Is Plot or Character More Important

Today’s question is what’s more important, plot or character?

(If you prefer audio, you can listen to this episode on the Smarter Artist Podcast)

That is a question you hear a lot and I think a lot of new writers, at least back in the day, tended to go with plot over character.

It’s starting to change though. A lot of people realize the importance of character, especially with indie fiction authors have really upped their game are really putting out character driven stuff.

A lot of the popular drama you see on TV is very character driver.

mime standing with umbrellaA lot of people get this already but a lot of times you’ll see authors or even TV shows where the plot seems to override character.

The characters are just like cardboard stereotypes and that’s absolutely the worst thing in the world.

You can have the best plot, you can have the best idea, high-concept, awesome idea story, but if your characters are two dimensional or unbelievable, then the plot means absolutely nothing, because the reader does not connect with any of the characters.

That’s why character is more important: The character is the vessel through which the reader experiences the story.

That’s who they’re bonding with.

Or maybe it’s somebody they’re not bonding with, maybe it’s somebody they hate. You might have a character that people hate as your main character.

The character needs to be three dimensional, needs to feel real.

This character needs to have struggles, wants, desires and fears that people can relate to in some way.

They don’t necessarily have to be the same as your reader. You’re not making an avatar for your reader in your main character.

You’re making somebody interesting.

You’re making somebody whose struggle, whether it be internal like struggle against their past, how they are versus how they want to be, or struggle against external forces, either people or institutions or forces that are just against them in some way, preventing them from having what they want or just surviving, even.

These things are very important and you need to know them as the writer.

You need to know your character and understand why your character does what they do.

Why they’re motivated and the things that they fear.

You need to understand these things and you need to get these across in your story so people can enjoy the plot.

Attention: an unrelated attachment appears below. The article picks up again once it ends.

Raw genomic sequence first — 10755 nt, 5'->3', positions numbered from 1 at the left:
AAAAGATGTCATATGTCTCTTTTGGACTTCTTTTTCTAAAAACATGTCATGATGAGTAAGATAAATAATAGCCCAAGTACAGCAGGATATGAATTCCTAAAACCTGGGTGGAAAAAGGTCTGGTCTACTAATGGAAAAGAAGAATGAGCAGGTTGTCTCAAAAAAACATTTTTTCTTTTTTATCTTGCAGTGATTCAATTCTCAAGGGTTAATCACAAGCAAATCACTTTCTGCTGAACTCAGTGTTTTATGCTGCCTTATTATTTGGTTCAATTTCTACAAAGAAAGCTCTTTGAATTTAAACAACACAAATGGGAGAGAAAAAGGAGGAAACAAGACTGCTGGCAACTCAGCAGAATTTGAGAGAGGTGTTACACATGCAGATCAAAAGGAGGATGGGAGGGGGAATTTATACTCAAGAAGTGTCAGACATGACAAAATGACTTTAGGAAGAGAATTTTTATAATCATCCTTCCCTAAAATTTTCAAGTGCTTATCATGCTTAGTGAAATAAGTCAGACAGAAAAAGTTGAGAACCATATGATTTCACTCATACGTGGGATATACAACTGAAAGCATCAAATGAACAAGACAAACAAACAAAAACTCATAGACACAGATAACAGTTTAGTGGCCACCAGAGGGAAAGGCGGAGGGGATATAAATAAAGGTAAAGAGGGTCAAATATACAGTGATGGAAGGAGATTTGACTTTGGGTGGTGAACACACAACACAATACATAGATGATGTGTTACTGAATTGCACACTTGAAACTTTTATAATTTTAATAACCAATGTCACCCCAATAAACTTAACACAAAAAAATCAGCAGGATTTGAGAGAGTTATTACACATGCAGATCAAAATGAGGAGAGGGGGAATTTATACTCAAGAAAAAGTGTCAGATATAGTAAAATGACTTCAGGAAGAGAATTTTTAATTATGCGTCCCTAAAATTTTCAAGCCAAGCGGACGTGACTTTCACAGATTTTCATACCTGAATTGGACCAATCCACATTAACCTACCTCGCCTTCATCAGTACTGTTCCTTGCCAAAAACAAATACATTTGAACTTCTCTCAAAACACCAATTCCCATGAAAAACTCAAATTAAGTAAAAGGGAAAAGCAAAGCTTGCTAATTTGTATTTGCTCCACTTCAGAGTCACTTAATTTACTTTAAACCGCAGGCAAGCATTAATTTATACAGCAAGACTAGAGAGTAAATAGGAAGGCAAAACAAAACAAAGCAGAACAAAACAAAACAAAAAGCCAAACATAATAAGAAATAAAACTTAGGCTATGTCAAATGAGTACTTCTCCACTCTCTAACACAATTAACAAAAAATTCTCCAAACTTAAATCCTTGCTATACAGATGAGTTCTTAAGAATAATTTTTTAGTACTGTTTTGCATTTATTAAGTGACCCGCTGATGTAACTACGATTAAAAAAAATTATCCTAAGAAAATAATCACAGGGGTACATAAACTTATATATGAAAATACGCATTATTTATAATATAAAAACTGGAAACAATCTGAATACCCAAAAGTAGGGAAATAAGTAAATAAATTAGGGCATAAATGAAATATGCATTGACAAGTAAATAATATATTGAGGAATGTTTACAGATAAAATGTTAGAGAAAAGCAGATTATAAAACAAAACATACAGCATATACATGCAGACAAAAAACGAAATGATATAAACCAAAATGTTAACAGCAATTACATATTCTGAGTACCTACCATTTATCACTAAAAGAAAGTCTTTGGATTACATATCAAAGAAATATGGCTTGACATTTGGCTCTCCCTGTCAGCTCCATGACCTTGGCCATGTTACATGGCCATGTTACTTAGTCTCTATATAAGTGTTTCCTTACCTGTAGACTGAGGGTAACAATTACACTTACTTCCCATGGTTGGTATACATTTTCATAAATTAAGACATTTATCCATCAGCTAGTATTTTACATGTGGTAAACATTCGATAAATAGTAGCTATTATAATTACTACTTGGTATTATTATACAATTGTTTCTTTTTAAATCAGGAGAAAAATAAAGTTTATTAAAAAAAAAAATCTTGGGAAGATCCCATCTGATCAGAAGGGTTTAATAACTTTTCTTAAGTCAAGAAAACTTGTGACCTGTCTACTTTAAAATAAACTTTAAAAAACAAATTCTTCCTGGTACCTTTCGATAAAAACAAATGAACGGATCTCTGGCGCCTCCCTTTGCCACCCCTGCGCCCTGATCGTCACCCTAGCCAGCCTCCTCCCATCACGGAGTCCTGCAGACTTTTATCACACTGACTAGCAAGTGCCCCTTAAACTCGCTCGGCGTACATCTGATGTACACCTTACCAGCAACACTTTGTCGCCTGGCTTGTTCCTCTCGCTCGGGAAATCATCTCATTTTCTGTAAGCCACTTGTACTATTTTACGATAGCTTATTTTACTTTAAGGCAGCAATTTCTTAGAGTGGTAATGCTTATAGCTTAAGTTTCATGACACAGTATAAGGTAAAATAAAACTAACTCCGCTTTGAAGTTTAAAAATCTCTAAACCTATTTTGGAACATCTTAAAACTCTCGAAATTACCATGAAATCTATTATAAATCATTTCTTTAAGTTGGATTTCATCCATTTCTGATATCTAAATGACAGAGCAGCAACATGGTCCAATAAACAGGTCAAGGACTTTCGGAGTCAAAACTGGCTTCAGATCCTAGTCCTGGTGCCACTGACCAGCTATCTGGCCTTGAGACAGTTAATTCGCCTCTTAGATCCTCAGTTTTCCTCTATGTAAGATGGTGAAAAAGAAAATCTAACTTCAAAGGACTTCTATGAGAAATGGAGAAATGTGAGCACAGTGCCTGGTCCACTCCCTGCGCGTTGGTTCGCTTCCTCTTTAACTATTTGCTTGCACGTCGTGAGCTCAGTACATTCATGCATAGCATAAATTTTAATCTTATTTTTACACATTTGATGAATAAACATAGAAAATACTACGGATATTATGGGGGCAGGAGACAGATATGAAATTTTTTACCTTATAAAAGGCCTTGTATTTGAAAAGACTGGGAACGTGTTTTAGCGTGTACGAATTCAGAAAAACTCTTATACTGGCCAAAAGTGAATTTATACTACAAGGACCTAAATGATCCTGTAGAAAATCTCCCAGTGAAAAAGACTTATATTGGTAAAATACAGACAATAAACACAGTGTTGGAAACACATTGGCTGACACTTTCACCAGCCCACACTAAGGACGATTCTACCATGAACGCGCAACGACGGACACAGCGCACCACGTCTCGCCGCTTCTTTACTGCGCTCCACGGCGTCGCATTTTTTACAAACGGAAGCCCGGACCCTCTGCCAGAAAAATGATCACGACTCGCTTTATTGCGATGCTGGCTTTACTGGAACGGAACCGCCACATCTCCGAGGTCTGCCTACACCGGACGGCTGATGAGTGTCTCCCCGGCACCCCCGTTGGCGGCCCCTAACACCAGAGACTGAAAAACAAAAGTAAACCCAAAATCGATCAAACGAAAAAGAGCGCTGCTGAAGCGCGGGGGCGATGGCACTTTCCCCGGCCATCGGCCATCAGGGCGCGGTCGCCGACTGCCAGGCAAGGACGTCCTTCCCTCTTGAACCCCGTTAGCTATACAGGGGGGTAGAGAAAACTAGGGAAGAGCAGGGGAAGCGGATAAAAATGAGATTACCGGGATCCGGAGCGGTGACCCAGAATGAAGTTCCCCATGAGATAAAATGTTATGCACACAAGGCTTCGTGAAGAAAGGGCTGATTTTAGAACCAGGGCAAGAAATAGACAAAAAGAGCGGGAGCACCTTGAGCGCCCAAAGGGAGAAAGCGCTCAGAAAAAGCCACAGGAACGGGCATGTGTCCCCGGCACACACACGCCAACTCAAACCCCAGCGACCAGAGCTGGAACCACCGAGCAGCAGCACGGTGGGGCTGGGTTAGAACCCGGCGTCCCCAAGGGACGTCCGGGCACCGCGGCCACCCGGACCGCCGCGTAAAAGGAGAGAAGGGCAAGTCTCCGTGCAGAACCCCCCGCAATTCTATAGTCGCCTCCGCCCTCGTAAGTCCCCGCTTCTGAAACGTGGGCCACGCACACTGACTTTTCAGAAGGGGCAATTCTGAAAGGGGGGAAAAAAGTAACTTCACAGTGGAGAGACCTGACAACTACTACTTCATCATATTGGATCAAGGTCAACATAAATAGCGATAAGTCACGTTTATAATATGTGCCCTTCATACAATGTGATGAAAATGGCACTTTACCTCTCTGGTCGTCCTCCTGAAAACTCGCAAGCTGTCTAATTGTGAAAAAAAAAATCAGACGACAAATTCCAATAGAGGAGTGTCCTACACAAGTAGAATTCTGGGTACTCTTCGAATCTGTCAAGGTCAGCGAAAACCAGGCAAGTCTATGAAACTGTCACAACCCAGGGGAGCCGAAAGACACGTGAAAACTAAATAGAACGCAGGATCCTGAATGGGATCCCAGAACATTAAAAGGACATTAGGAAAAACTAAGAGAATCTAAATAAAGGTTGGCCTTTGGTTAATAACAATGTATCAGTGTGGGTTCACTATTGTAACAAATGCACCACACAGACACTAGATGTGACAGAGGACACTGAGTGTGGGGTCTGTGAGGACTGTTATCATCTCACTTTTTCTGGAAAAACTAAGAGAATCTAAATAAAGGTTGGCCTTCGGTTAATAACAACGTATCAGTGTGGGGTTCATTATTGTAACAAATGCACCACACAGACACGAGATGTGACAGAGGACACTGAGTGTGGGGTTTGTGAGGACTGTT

They’re enjoying the plot through the character.

Having a well rounded character, a sympathetic character, although not always.

A villain who isn’t just a villain, who has a sympathetic side who you can understand their motivations. (Editor’s note: Check out the villain in Netflix’s Daredevil, season 1 for an excellent example.)

All of these things add to a better story, and that is what we’re all trying to do, write better stories.

Having said that, plot is important.

Paper in a typewriterGreat characters with no plot are just great characters sitting around in a room and it doesn’t really do much for a story. It’s not a story without a plot.

Just having characters spouting off monologues, there has to be a plot.  The plot has to be something that is driven by the characters’ actions.

A lot of times you’ll get in a cycle where–I’ve been as guilty in this as anyone–your character doesn’t really have any options.

Something happens to them and then they react.

It’s a far stronger story when something happens to them, they react, but they don’t only have one choice. They have options, and their responses to these options are what determine what happens next.

That’s like life, things don’t just happen to you in a vacuum.

You choose how you respond to things. In doing so you set up other events.

This is really important to get down for characters and plot to make them work together.

You don’t want to just have it where the thing that happens is the only thing that could have happened.

Like it’s so obvious, the character was being led down one road and they had no option but to got through that one door.

It isn’t really an interesting story.

The more interesting story is the character who had three options or more, and they chose a door which wasn’t the most obvious choice.

It worked for their character. What they do has to line up with who they are.

But the thing that they did isn’t necessarily the best thing.

A lot of times that can lead to a series of events which just make the story more interesting and adds to the character development and arc that happens over the course of the story.

So, you want to marry these two things. You want to marry plot and character, but I think you have to start with character. You have to know who your characters are in order to determine the plot.

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